National Geographic : 1941 Aug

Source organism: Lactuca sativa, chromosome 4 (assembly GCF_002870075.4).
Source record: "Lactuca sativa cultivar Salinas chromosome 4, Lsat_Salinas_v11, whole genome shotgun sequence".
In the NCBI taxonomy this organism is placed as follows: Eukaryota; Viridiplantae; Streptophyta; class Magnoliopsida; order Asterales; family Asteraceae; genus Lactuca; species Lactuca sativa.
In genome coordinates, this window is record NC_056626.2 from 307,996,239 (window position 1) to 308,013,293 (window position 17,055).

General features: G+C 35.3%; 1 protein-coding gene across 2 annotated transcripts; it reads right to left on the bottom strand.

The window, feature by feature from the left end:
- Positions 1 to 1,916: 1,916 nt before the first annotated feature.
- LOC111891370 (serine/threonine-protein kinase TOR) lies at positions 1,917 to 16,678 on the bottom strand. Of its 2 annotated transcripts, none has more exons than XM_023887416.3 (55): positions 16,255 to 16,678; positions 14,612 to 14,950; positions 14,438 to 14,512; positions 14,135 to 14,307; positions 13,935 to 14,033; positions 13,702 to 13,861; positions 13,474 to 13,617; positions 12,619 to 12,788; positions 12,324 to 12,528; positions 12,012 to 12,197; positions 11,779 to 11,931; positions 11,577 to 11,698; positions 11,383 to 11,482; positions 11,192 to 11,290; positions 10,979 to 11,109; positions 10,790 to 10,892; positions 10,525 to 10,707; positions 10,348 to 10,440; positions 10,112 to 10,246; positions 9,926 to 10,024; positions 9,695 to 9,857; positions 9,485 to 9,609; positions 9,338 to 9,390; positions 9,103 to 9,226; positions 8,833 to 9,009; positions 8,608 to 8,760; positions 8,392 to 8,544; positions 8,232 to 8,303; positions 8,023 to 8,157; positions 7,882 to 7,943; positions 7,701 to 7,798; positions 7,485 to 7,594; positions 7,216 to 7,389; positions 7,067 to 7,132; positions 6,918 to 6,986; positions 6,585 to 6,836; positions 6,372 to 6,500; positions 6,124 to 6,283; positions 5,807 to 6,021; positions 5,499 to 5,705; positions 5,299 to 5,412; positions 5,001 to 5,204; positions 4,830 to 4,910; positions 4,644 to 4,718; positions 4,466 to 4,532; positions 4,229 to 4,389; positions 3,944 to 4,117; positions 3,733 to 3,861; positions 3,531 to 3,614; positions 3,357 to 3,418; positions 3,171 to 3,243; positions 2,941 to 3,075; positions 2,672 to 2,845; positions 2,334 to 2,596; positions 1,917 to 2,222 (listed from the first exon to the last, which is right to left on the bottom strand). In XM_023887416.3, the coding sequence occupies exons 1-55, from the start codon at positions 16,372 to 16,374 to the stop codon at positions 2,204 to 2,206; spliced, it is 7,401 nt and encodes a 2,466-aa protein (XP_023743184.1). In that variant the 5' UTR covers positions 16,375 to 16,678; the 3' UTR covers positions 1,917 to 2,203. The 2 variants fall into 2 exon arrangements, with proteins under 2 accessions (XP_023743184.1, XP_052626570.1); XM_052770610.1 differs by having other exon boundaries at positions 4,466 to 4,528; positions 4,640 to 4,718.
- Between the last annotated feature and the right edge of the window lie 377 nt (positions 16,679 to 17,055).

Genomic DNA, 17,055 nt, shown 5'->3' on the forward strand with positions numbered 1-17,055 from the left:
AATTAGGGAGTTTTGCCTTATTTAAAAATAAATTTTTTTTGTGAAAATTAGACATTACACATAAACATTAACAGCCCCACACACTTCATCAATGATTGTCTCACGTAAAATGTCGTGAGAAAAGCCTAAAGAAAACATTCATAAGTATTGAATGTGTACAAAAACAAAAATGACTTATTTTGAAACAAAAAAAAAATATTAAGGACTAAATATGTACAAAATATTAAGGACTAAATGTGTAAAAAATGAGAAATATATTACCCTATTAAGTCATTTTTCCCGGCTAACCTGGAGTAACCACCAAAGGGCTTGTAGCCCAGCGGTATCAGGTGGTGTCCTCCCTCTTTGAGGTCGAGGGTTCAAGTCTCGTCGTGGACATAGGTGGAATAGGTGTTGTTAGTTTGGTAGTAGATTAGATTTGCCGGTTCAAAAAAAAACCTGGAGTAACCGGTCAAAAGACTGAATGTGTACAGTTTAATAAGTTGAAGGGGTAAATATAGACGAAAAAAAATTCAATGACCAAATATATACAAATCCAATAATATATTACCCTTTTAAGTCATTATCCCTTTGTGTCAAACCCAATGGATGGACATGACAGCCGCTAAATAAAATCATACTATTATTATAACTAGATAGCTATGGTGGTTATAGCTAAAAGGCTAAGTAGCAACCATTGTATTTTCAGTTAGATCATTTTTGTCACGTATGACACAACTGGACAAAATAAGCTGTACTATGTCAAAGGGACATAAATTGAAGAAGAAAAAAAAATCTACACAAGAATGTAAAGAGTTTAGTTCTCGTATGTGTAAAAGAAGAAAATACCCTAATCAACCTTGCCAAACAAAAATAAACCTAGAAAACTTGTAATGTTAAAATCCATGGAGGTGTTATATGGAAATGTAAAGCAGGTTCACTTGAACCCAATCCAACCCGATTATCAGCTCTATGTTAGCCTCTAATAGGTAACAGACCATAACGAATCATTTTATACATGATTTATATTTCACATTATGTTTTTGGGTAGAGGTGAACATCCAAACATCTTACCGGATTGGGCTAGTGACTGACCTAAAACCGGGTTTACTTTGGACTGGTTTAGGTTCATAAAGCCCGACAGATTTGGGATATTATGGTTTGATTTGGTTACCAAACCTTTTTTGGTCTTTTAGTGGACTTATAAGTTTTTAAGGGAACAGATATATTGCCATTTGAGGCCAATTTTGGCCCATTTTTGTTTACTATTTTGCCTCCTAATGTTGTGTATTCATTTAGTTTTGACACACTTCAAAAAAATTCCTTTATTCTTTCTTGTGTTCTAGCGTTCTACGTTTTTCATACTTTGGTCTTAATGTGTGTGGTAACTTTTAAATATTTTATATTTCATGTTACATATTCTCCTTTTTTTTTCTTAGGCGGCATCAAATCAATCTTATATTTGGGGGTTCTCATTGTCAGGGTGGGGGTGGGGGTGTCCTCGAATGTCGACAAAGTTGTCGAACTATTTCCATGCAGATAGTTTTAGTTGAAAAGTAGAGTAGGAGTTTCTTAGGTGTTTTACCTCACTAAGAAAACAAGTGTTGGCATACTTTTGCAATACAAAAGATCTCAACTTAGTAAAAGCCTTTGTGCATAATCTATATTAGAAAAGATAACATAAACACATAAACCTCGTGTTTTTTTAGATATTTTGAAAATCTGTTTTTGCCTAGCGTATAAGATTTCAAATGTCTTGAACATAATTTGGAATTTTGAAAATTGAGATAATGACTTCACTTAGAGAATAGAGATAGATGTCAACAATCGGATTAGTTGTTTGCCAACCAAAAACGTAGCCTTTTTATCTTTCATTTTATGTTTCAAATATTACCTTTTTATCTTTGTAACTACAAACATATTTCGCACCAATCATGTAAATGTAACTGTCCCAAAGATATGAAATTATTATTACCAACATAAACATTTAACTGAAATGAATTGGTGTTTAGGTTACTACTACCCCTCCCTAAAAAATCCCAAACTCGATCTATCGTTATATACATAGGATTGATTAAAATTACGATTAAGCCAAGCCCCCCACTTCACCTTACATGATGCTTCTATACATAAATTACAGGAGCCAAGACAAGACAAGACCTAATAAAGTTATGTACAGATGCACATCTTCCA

Lisbon-Gateway to Warring Europe BY HARVEY KLEMMER FEW cities have had a more tempestuous history than Lisbon, colorful capital of the little Republic of Portugal.* Today Lisbon stands once more at the threshold of great events. It takes a rash individual to discourse upon Lisbon and Portugal with conditions as they are at the moment. Before these lines appear in print, Portugal may be only a memory and Lisbon a ghost town of the Second World War. There is a special risk in attempting to write about a small neutral possessed of rich territories, owning strategic islands, and lying on the flank of a continent in flames. Lisbon's present position is unique in sev eral respects. It is the only major gateway between warring Europe and the world out side. It is the one convenient link between the belligerents. It is the only hope of escape for thousands of refugees. It is, with the ex ception of Stockholm, the only great capital of Europe that has not as yet been darkened by the clouds of war. Slender Threads of European Traffic There is an occasional ship to Petsamo, in the north of Finland, and the Swedes are at tempting to maintain an Atlantic freight serv ice of sorts. The United States Lines operate a small service to Spain. The Spanish manage to maintain some sort of communication with North and South America. Lisbon, however, is the principal gateway through which people and goods must pass to enter or leave embattled Europe. This is espe cially true of traffic to and from the United States. There is only one American-flag service now operating to Portugal. That is the American Export Lines, which maintain weekly sailings between New York and Lisbon. On this slen der thread hangs the bulk of our traffic with the once great markets of Europe. The Export Lines formerly served the Medi terranean. Company officials adopted Lisbon as a terminus when they were forced out of the Mediterranean by the Neutrality Act. They have done a good job of maintaining a vital service despite tremendous difficulties. There are occasional foreign vessels, but the responsibility for maintaining sea communica tions between the United States and this last outpost rests primarily on the American line. * See "Castles and Progress in Portugal," by W. Robert Moore, NATIONAL GEOGRAPHIC MAGAZINE, Feb ruary, 1938, and "Altitudinal Journey Through Por tugal," by Harriet Chalmers Adams, November, 1927. Lisbon has been the eastern terminus for Pan American Airways since the beginning of the war (pages 262-3). The company is now maintaining a thrice-weekly service which, it is hoped, can be stepped up to six planes a week in the near future. The difficulties besetting Pan American have been even greater than those faced by the Export Lines. To make the long flight from Lisbon to New York, it has been necessary to make stops in the Azores and at Bermuda. Clippers Exercise Extreme Caution The Azores landing, which is at Horta, must be made in the open sea. The company has pursued a cautious policy and has not allowed its planes to land in rough water. That has meant long delays. Passengers have been held up, eastbound at Bermuda and westbound at Lisbon, for as long as two weeks or more, while the company's meteorologist watched the waves at Horta. I have made the Clipper crossing three times, and I can testify to the extreme pre cautions the Airways people exercise at Horta. Planes are not supposed to take off if the waves are more than 30 inches high. I remember one trip when we plowed, at 100 miles an hour, through waves that looked twice that high. We all held our breaths as the great ship tore the waves to tatters and finally leaped from the sea to shave the side of a cliff and spiral off into the dusk on the long hop to Bermuda. On my last trip, in April, our skipper ex ecuted a maneuver which I have never before seen. He took off on a curve. He started behind a breakwater, gave her the gun as we reached the open sea, and, swinging wide to avoid the cliff, took off on an arc. It was a beautiful job of piloting. Let me hasten to add that to date the company has a perfect safety record on this service. Pan American is experimenting with various measures to reduce the delays caused by bad water at Horta. New planes have been en gined, and old planes re-engined, to enable them to fly nonstop now from Bermuda to Lisbon. During the past winter, ships flying west came home by way of Africa and South America. This meant a journey of 8,000 miles to reach a point 3,000 miles away, but, regard less of that, it was found to be quicker than the old route. In addition to being the last air and water .link with warring Europe, Lisbon is also an important cable terminus.